Paper No. 5
Presentation Time: 9:25 AM


WARD, Brent C., Earth Sciences, Simon Fraser Univ, 1, Burnaby, BC V5A 1S6, Canada and WILSON, Michael C., Department of Earth & Environmental Sciences, Douglas College, P.O. Box 2503, New Westminster, BC V3L 5B2, Canada,

Raised sea caves were initially evaluated for their stratigraphic and paleoenvironmental record in Norway, where a depositional model was developed. Raised sea caves form by wave action along exposed coastlines during periods of higher relative sea level. If the caves lie above the postglacial marine limit, they can preserve a distinctive stratigraphy that records glacial and nonglacial conditions. During glaciations, the cave entrance is blocked by ice and the cave fills with meltwater, forming a subglacial lake, in which laminated fines are deposited. During nonglacial conditions roof-fall accumulates on the cave floor, possibly accompanied by speleothem formation. Bone material is commonly found in association with these units, and coupled with the speleothem deposits, can provide both chronological control and paleoenvironmental data. Based on this model, a search for raised sea caves was carried out along the British Columbia coast.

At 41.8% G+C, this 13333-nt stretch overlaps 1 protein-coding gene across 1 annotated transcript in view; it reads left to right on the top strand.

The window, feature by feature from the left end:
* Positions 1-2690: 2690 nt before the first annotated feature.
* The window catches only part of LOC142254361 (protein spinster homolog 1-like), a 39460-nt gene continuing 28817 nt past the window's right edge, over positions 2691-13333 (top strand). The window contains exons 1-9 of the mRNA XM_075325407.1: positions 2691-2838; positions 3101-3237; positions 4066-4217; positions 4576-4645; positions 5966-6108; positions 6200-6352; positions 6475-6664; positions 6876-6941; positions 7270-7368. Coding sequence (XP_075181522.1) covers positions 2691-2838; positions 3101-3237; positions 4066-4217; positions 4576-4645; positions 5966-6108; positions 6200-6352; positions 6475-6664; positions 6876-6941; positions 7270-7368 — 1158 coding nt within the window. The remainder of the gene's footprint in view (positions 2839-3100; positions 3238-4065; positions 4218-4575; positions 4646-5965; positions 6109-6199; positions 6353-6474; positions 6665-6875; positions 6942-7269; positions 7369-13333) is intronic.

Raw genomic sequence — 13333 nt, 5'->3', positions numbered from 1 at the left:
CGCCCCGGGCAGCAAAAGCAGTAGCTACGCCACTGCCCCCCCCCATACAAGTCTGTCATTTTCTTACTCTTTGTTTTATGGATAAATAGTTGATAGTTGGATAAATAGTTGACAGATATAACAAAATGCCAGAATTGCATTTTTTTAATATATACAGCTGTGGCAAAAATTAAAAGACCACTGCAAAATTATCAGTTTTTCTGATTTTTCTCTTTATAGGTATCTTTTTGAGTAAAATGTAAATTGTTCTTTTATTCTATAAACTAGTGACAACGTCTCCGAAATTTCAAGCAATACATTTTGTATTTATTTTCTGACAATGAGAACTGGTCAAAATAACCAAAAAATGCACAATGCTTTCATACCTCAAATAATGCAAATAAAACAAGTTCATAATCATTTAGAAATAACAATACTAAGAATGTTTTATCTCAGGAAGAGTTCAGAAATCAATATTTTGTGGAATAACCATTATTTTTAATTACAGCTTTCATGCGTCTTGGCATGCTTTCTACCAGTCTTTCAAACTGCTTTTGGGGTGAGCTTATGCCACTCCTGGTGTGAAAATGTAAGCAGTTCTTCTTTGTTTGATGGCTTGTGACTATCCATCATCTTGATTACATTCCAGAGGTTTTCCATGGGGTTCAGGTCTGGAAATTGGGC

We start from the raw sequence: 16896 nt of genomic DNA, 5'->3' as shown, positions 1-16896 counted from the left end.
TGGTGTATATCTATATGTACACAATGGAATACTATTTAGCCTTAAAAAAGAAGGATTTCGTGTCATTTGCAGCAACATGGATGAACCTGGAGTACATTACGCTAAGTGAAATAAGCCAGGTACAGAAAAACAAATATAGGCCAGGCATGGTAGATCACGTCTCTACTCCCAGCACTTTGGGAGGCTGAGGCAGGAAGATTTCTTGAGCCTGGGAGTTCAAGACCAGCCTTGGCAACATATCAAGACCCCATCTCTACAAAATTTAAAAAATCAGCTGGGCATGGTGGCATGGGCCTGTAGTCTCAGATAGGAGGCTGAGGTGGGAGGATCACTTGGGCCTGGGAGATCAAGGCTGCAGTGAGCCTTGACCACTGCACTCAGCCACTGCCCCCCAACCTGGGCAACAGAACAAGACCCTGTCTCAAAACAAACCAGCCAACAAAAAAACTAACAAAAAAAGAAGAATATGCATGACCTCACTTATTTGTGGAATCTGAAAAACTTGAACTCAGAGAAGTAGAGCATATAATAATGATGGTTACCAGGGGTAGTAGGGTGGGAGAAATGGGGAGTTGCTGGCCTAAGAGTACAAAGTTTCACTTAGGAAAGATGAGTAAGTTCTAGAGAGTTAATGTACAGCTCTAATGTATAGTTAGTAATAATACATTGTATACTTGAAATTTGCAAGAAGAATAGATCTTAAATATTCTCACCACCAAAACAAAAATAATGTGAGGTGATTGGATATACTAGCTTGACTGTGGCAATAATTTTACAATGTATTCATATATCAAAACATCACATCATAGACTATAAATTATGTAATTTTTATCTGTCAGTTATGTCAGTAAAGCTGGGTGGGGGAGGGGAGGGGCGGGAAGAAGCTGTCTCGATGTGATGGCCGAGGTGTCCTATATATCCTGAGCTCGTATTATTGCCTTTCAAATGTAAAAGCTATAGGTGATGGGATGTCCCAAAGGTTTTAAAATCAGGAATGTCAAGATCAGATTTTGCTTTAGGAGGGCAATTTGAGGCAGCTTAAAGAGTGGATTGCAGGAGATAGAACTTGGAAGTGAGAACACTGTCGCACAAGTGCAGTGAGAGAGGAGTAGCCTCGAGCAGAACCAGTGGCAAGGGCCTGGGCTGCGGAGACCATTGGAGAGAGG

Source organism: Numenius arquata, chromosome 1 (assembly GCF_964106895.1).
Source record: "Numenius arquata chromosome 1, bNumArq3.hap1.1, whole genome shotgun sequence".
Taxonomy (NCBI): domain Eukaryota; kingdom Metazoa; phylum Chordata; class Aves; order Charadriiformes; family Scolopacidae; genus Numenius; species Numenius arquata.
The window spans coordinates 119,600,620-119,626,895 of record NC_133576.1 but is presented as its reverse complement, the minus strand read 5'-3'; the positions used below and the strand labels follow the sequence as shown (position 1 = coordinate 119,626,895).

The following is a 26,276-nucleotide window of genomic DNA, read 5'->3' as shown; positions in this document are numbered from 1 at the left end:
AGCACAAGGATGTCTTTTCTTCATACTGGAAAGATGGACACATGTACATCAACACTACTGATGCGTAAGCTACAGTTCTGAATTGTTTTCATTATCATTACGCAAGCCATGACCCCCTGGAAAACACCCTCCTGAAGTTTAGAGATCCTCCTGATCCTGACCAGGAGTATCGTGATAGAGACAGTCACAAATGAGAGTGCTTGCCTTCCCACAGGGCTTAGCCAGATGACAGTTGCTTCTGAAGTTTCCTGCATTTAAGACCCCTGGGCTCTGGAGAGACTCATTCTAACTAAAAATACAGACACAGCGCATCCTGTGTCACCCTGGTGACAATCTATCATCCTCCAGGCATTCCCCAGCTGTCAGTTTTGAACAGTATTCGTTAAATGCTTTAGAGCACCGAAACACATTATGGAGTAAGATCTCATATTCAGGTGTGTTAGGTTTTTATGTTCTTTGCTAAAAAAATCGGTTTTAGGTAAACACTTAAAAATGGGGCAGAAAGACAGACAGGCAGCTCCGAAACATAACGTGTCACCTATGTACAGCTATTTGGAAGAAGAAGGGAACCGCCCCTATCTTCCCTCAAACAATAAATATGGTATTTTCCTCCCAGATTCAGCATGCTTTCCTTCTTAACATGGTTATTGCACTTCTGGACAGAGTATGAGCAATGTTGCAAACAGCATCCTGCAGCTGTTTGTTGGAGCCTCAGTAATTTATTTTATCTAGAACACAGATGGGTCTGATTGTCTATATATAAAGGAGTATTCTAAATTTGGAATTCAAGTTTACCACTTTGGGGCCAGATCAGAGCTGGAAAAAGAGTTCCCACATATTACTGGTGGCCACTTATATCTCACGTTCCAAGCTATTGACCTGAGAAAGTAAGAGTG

A multi-disciplinary study of sediments of Port Eliza cave provides a record of the Last Glacial Maximum (LGM) on Vancouver Island that has important implications for human migration along the coastal migration route. Lithofacies changes from nonglacial diamict to glacial laminated silt and clay, then a return to nonglacial conditions with oxidized clay, colluvial block beds and speleothems, define glacial-nonglacial transitions. Loss-on-ignition, paleomagnetic and sedimentological data show that there was continuous sedimentation through the LGM, implying a warm based Cordilleran Ice Sheet at this site. SEM and clay mineralogy confirm the laminated fines represent glaciation. Terrestrial floral and faunal data indicate a pre-LGM, cold, dry, steppe environment with rare trees. Marine fossils represent a rich, dominantly nearshore fauna and suggest the sea was close to the cave at a time when eustatic sea level would place the shoreline >15 km away. This implies significant isostatic depression from glaciers on Vancouver Island. These data indicate that ice-free conditions lasted until at least 16 14C ka BP, and suggest that humans could have survived on a mixed marine-terrestrial diet in the Port Eliza area. Deglaciation occurred prior to an age of 12.3 14C ka BP on mountain goat. Faulting in the laminated fines suggests postglacial reactivation of the cave fault.